I’m building my own algorithm to use Honeybee + Ladybug Tools for the purpose of Building Characteristic according to Polish Norm of evaluating demand of energy for designed building. We’re starting from twin house building and I have a couple of questions about setting HB Zones and Construction Materials.
I went through all @chris basic tutorial on YT - thanks for the great work! But I have couple of questions how to properly set up the simulation:
HB Zone walls have no thicknesses - these are included in Construction Material. How to properly place borders of walls, floor, roof / ceiling? Should I place walls on the inside surface of the building external wall? Internal borders (between zones) in the middel of internal walls?
What about floors? Does floor thuckness should belong to the zone under of above?
For the twin house simulation - how should I build and set up zones to have a proper simulation only for one half of the building? The separating wall between halves is fireproof and quite wide - 60cm.
I hope you will find this topic interesting! I will have more topics with my work beginning with
“Building Energy Performance /” in title. Can anyone help me with this?
The thickness of consructions is defined in the material defiinition and not in the geometry.
For energy simulations mostly the ouside boundery is used. (see image below)
For a twin house you could make a model of whole building and and split the simulation in 2 streams.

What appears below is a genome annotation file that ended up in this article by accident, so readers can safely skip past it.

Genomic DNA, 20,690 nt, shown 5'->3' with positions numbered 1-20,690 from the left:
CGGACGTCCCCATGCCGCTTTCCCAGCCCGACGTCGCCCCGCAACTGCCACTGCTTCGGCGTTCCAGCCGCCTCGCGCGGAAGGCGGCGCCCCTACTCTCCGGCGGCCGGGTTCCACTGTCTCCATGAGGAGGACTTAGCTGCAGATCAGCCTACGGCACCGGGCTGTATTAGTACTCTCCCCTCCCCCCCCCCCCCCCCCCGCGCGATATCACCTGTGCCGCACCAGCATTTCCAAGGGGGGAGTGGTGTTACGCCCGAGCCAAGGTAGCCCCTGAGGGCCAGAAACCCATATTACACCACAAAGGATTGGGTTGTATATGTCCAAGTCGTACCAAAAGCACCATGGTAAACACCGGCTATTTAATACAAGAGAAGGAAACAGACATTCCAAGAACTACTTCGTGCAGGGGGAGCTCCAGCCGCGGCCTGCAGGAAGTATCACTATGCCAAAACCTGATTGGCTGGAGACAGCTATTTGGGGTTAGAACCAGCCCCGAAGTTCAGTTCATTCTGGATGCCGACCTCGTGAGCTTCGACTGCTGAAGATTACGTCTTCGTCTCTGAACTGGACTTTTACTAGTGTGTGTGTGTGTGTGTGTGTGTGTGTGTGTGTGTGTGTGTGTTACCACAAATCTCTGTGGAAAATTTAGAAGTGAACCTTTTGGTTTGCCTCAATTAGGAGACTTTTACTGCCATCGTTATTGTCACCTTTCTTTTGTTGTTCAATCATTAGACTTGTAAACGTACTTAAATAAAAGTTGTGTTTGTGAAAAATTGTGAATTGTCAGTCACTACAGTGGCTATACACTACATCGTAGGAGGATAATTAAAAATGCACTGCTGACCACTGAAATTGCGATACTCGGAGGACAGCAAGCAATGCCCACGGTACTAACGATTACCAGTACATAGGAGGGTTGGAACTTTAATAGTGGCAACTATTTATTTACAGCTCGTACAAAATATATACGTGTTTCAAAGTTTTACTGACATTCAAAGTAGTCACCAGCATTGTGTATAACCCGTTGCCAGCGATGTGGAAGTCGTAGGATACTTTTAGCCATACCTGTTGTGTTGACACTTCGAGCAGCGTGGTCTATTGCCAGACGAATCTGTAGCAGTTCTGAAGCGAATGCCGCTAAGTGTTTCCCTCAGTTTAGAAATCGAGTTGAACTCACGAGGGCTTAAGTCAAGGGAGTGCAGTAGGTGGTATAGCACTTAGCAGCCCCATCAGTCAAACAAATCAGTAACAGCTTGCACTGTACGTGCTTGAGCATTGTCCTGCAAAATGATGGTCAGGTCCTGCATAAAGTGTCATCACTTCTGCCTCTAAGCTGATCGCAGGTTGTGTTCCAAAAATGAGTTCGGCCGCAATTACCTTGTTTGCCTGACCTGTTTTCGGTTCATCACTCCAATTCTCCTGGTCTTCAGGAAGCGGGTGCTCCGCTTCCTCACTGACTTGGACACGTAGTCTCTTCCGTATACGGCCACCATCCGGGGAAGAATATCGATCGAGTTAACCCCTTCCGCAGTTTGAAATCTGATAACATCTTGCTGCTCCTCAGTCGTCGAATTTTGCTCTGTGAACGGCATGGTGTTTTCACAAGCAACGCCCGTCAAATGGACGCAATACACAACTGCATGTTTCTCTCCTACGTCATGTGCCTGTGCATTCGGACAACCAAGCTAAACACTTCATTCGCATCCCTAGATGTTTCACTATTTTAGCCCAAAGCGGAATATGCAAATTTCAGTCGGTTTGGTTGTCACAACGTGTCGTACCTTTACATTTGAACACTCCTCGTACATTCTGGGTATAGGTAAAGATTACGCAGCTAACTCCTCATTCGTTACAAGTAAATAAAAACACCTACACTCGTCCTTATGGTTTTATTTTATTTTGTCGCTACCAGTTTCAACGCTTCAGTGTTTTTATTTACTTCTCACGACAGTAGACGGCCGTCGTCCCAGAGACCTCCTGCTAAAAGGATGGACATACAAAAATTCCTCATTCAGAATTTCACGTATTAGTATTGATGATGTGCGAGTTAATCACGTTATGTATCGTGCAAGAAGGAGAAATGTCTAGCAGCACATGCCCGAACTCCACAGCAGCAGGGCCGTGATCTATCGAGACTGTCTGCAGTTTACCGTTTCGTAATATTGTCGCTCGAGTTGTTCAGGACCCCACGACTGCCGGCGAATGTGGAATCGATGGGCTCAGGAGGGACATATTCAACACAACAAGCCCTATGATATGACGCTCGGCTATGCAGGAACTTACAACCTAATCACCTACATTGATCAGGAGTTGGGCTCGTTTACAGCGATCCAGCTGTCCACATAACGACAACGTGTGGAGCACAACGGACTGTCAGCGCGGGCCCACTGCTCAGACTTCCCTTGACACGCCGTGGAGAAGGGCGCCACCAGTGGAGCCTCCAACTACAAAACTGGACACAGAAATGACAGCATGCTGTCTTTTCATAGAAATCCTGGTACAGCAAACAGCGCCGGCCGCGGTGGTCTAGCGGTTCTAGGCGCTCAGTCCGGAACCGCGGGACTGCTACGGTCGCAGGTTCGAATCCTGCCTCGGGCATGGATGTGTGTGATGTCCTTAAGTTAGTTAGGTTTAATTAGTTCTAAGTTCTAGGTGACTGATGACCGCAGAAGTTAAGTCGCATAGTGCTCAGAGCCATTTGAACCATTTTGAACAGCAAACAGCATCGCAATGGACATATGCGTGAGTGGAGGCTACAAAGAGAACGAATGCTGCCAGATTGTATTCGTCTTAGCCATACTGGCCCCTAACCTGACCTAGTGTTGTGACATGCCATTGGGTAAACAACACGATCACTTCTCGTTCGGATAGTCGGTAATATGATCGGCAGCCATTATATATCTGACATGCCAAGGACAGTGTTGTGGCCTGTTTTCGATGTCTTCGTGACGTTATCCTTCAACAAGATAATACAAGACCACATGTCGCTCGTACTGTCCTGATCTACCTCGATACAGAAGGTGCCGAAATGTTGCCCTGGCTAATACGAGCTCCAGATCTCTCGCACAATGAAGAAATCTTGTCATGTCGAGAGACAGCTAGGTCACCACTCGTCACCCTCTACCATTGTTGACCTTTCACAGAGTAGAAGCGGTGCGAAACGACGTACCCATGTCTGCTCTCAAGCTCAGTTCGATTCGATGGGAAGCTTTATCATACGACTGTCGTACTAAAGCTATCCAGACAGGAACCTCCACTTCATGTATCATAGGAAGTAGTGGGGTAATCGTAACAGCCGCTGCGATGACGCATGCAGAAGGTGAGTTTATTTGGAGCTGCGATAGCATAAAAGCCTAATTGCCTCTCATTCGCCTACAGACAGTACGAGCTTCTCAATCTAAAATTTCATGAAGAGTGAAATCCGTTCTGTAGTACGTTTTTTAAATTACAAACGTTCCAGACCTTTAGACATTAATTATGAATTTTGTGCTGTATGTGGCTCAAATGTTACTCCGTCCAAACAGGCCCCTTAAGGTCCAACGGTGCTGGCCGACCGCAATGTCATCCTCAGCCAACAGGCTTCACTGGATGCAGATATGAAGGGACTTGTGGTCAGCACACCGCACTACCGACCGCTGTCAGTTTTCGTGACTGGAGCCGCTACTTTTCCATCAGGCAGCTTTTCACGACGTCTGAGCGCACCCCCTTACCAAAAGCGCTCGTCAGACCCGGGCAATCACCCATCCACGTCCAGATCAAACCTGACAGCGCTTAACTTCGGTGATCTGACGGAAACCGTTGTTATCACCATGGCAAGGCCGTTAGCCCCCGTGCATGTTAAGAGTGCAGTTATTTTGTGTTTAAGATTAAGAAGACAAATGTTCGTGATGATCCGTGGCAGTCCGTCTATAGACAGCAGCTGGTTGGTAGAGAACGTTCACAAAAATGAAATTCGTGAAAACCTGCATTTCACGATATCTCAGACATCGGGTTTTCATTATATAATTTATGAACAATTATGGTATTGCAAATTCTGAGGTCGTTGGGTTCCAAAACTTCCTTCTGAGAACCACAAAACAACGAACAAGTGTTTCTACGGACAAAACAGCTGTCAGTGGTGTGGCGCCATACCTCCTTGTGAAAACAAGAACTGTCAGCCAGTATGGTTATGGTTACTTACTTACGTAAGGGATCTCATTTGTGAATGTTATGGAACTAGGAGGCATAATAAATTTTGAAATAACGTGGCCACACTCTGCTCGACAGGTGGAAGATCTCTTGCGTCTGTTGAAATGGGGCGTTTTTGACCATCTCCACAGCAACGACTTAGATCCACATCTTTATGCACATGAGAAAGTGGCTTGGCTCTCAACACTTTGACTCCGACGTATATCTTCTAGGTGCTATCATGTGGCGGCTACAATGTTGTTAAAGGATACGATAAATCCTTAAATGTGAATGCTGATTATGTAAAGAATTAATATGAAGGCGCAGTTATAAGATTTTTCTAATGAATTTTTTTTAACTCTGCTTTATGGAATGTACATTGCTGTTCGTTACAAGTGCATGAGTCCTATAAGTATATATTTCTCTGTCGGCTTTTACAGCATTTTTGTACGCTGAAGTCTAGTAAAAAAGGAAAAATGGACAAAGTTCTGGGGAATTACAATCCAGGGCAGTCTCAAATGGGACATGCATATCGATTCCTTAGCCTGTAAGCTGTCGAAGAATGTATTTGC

One for the left and one for the right house. If the neighbors are not at home and have set their thermostat to 10 C the other house has still to be confortable during winter. So you have to define different heating setpoints and a two seperated climate systems for the two houses.
Energyplus has olso the ability to use “The otherside coefficients” for constructions
but as far as I know this not possible yet in honeybee.
@Erikbeeren 's answer is correct. I just wanted to clarify that OUTDOOR surfaces get modeled to the exterior boundary but adjacent INDOOR surfaces should get modeled to the center-line of the interior surface. So interior adjacent surfaces should always bet touching each other.
If I were building this model and both halves of the house have the same occupancy, I would use an Adiabatic boundary condition for the wall in between the two houses (assuming no heat flow and that the temperature of each of the house-halves is the same). If the two halves have wildly different occupancy, then I would probably just simulate everything as one model. Honeybee Legacy does not have support for Other Side Coefficients but the new Honeybee[+] that is in development will support them. So Erik’s suggestion will be possible soon.
That is really great to hear!
@Erikbeeren , @chris thank you guys for explanation!
I’m working on it now, setting up the materials and give some updates soon!
I’m stuck. Is there any way to add a heating system - which is concrete slab with water heating? (See attachment) and calculate heat distribution? This is a very typical solution in our country - apears almost in every project. Standard is water but also: air and electrical system. Any tips?
You can use the Honeybee legacy in combination with this example wich explaines how to set up an internal source construction:
With the new LBT tools I think you will have to use Ironbug. Radiant floors are not yet there as a standard HVAC template.